Monday, November 26, 2012

Book Authority

One major obstacle to rational thinking is a phenomenon, which has been called "book authority". It is a philosophical method in which an argument is proven by reference to a written source that enjoys ultimate authority over a topic.
The most obvious example are religious scriptures. They are supposed to be of divine origin and therefore enjoy a higher authority than any other form of human epistemology including rationalism or empiricism. This means a believer would rather trust a scripture than his own logical conclusions or personal experience. 
People with Western secular education usually believe to be free from such methodical fallacies, but this is unfortunately not the case.
I'd like to recount at this occasion a recent experience that I had during a discussion with a friend. This friend of mine is not particular religious and has a full Western school education, so he should actually have been familiar with the scientific method.
During a conversation about the tides of the sea level, he made the statement that the tides would shift daily for a length of 25 minutes. This means high tide would be every day 25 minutes later than the day before. I quickly calculated this number and came to the conclusion that the time shift had to be about double the time. However he insisted that it was 25 minutes, because he had read this number somewhere.
So I demonstrated him by an easy calculation that this could not be true:
The tides are caused by the moon. The moon orbits Earth in about 29 days and one day has 24 hours. Therefore the time shift had to be 24h/29 days = 50min/day. 
My friend did still not agree. 
He was fully aware that the tides are caused by the moon, that a moon cycle has 29 days and that every day has 24 hours, but he was still not willing to accept the validity of this simple calculation just because he had read a different value somewhere. This means he was willing to accept that 24h/29 days = 25min/day just because it was written in some unknown book and although it contradicts a simple mathematical calculation. that he could easily do himself. He had given "book authority" priority over his own ability to calculate.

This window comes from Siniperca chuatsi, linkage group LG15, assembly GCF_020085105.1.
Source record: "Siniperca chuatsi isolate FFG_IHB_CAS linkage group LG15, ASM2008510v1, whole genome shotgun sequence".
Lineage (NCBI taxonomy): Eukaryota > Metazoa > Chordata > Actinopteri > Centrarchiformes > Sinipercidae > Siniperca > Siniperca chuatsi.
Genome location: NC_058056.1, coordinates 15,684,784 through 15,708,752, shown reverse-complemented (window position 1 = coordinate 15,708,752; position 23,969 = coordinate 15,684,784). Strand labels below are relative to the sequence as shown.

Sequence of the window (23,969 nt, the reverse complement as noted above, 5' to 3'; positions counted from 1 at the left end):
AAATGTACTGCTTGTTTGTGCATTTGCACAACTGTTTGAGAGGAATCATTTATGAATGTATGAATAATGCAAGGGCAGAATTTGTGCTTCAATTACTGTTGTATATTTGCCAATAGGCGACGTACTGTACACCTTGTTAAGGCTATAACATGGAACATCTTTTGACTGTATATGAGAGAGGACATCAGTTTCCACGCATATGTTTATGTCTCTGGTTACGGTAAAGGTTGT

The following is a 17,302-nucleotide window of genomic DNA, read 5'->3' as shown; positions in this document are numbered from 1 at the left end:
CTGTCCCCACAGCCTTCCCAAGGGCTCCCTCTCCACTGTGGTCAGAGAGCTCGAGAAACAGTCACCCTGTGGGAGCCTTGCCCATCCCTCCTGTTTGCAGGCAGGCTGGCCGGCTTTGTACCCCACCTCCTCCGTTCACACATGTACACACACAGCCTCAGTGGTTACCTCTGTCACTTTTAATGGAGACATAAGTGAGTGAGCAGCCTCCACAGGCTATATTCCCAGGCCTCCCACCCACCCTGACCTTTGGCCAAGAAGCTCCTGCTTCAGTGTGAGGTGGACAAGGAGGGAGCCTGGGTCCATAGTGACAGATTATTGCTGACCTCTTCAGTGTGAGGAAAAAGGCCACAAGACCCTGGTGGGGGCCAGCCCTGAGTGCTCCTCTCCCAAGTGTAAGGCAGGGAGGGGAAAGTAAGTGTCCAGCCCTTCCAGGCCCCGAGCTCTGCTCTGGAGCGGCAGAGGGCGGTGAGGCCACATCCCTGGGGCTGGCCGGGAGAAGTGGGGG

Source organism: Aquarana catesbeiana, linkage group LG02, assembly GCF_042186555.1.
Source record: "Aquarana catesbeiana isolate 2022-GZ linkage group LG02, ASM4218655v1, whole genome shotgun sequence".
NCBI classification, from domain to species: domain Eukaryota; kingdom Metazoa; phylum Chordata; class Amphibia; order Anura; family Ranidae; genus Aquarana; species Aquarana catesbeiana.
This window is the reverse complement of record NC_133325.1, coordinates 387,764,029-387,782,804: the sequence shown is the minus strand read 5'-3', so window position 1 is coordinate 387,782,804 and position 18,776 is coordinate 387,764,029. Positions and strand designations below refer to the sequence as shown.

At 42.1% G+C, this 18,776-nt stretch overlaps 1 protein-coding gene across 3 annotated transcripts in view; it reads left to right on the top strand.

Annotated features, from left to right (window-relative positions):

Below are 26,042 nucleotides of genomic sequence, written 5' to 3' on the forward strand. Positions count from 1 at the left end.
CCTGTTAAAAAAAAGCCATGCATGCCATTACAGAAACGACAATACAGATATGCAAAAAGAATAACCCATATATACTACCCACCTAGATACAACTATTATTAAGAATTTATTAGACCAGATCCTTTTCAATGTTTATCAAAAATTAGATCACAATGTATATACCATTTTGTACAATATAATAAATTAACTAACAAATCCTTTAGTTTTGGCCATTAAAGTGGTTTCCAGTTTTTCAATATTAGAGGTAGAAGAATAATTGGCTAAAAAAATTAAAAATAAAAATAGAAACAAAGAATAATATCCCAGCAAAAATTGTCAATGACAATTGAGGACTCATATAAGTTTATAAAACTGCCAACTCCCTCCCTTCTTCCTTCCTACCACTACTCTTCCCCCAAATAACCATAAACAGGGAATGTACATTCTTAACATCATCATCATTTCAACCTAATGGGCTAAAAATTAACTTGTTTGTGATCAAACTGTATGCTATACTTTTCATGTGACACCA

His belief in "book authority" was even more obvious, when he later asked me to back up my claim by a link from the Internet. So he was willing to accept another "book authority", but unwilling to give up his false belief just based on logic and mathematics. 
Unfortunately we have a lot of people acting this way. They want a written proof, and be it an article from Wikipedia, in oder to believe something. Logical reasoning is not enough for them. 
I have also made similar experiences during discussions with other scientists. Even if somebody just makes a logical conclusion, they ask for a source for it. Providing references and sources has become an obsession. It is almost like scholastic theology in the Middle Ages. You need to back up everything with a quote from the bible. Famous scientists like Einstein or Hawkins are quoted as some kind of divine authority. If Einstein said so, it has to be true, even if it is beyond our understanding, because he is supposed to have had some sort of supernatural inspiration about how the universe works.
This way of thinking has nothing to do with the scientific method. It is not rational. It is some kind of outsourcing of thinking. For some reason, be it laziness or lack of self-confidence, people are unwilling to think for themselves. So they let others think for them, trusting fully in their authority on the subject.
Well, if you want to outsource your thinking, you better have some very competent authorities. Unfortunately this is often not the case because these authorities may have their own agenda, which might not be finding out the truth or letting you find out the truth. 
Our own ability to reason and logic should always be the highest authority, not some person or some books. 
But the most problematic issue is that most people are not even aware, when they put their trust in "book authority" instead of reason and logic. Observe yourself next time when you look up something in Wikipedia in order to decide an argument that you just had. Are you just putting all your trust into a guy, because he has an academic title, or a book from a respectable publisher or are you really able to understand what is told and is it in accordance with your own observations and rational conclusions?

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